From the same circumstances it is clear that the brewer’s fermentations may, speaking quite strictly, last for an indefinite time, in consequence of the unceasing supply of fresh wort, and from the fact, moreover, that the exterior air is constantly being introduced during the work, and that the air contained in the fresh worts keeps up the vital activity of the yeast, as the act of breathing keeps up the vigour and life of cells in all living beings. If the air could not renew itself in any way, the vital activity which the cells originally received, under its influence, would become more and more exhausted, and the fermentation eventually come to an end.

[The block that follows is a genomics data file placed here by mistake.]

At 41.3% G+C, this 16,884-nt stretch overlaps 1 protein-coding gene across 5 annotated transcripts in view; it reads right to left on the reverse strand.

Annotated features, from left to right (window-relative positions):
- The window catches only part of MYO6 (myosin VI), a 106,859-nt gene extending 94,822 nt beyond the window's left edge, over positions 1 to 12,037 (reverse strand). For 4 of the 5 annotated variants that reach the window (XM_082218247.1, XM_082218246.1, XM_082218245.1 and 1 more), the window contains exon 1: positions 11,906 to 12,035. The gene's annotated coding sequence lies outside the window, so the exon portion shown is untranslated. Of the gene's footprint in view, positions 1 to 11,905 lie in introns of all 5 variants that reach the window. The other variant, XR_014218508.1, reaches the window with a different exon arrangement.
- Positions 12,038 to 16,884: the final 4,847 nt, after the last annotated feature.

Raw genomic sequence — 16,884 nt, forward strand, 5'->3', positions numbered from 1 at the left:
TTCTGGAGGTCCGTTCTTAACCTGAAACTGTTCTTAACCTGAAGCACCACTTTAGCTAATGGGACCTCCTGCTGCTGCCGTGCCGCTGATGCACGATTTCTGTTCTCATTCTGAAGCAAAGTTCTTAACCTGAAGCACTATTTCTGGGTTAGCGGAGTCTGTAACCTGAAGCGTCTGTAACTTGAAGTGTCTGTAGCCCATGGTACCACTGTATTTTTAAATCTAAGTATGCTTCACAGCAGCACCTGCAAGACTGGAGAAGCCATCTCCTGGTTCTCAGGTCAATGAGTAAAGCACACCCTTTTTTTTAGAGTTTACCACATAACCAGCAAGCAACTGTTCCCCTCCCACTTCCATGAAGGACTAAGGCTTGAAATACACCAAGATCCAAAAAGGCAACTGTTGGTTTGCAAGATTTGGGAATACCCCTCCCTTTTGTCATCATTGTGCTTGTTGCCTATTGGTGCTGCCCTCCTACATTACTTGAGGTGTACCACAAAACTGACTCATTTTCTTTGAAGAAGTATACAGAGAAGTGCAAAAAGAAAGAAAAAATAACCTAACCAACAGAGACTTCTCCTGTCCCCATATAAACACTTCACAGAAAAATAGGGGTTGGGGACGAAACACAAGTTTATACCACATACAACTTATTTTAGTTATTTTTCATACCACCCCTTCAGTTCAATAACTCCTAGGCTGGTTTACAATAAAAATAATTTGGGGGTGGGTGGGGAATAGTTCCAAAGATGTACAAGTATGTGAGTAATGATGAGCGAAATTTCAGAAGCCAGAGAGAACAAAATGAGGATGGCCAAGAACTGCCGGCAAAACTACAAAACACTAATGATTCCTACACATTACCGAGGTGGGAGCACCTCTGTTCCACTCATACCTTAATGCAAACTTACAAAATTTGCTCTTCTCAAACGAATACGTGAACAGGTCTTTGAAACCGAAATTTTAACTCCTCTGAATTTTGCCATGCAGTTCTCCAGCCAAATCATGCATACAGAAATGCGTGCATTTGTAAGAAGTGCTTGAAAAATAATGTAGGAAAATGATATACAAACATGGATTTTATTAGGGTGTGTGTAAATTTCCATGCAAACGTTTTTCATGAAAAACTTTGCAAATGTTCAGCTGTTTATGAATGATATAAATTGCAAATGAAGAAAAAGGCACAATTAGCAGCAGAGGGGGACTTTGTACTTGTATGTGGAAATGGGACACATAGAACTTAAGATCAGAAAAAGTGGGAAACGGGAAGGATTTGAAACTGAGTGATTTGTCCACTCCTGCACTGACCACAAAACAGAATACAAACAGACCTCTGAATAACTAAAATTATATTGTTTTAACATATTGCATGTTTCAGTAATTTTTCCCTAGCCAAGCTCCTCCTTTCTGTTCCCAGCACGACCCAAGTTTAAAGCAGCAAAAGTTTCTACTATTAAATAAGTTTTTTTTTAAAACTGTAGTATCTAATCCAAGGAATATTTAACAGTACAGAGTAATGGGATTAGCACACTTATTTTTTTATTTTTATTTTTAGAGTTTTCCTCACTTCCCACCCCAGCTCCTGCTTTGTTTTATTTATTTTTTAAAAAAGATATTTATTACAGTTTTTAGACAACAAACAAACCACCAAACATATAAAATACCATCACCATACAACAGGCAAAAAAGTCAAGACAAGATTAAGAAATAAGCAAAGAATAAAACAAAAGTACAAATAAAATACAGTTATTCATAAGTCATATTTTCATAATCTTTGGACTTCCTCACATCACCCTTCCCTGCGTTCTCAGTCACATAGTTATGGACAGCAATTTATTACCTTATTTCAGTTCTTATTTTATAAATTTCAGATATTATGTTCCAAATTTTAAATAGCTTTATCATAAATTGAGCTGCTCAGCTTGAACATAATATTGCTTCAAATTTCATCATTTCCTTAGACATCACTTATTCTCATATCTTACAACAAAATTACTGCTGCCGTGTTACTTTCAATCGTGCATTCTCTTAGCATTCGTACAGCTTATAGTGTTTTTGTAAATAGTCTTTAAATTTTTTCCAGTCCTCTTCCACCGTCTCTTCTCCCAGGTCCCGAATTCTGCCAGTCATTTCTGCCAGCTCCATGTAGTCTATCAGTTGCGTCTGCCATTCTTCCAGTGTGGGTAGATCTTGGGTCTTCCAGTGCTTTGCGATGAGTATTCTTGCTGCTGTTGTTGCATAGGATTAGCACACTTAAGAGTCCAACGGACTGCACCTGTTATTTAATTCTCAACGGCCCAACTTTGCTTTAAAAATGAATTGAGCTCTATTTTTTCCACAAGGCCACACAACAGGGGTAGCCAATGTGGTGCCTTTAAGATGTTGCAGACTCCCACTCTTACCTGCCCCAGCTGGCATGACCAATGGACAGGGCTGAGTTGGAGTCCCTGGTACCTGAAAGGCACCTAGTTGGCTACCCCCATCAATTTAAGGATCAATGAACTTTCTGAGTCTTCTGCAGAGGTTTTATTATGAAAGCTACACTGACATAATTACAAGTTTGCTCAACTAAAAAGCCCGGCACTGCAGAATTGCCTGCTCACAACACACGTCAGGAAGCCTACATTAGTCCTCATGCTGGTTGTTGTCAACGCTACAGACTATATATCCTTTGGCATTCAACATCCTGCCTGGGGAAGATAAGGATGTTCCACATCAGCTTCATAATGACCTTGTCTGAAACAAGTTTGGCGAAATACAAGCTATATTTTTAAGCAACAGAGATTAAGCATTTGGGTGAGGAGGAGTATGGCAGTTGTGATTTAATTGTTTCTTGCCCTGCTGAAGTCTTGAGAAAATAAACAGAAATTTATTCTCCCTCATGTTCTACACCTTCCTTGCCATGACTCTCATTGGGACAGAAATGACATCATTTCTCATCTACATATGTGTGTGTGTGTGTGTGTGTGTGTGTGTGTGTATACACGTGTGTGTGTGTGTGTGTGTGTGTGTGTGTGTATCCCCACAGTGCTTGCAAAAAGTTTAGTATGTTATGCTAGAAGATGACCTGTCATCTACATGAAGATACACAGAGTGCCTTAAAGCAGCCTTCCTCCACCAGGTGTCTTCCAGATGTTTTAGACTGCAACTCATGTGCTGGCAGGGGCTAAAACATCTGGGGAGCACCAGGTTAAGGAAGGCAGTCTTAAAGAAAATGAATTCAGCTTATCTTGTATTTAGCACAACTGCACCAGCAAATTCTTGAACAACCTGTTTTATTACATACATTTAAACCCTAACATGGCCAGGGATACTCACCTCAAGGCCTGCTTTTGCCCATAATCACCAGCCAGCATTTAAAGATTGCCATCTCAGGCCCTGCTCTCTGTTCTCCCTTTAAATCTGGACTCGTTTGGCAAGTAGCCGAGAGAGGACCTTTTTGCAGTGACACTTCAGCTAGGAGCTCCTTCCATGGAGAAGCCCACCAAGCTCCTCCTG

We may recount one of the results obtained in other experiments similar to the last, in which, however, we employed yeast which was still older than that used for our experiment with flask A (Fig. 2), and moreover took still greater precautions to prevent the presence of air. Instead of leaving the flask, as well as the dish, to cool slowly, after having expelled all air by boiling, we permitted the liquid in the dish to continue boiling whilst the flask was being cooled by artificial means; the end of the escape tube was then taken out of the still boiling dish and plunged into the mercury trough. In impregnating the liquid, instead of employing the contents of the small cylindrical funnel whilst still in a state of fermentation, we waited until this was finished. Under these conditions, fermentation was still going on in our flask, after a lapse of three months. We stopped it and found that 0.255 gramme (3.9 grains) of yeast had been formed, and that 45 grammes (693 grains) of sugar had fermented, the ratio between the weights of yeast and sugar being thus 0.255 divided by 45 = 1 divided by 176. In this experiment the yeast developed with much difficulty, by reason of the conditions to which it had been subjected. In appearance the cells varied much, some were to be found large, elongated, and of tubular aspect, some seemed very old and were extremely granular, whilst others were more transparent. All of them might be considered abnormal cells.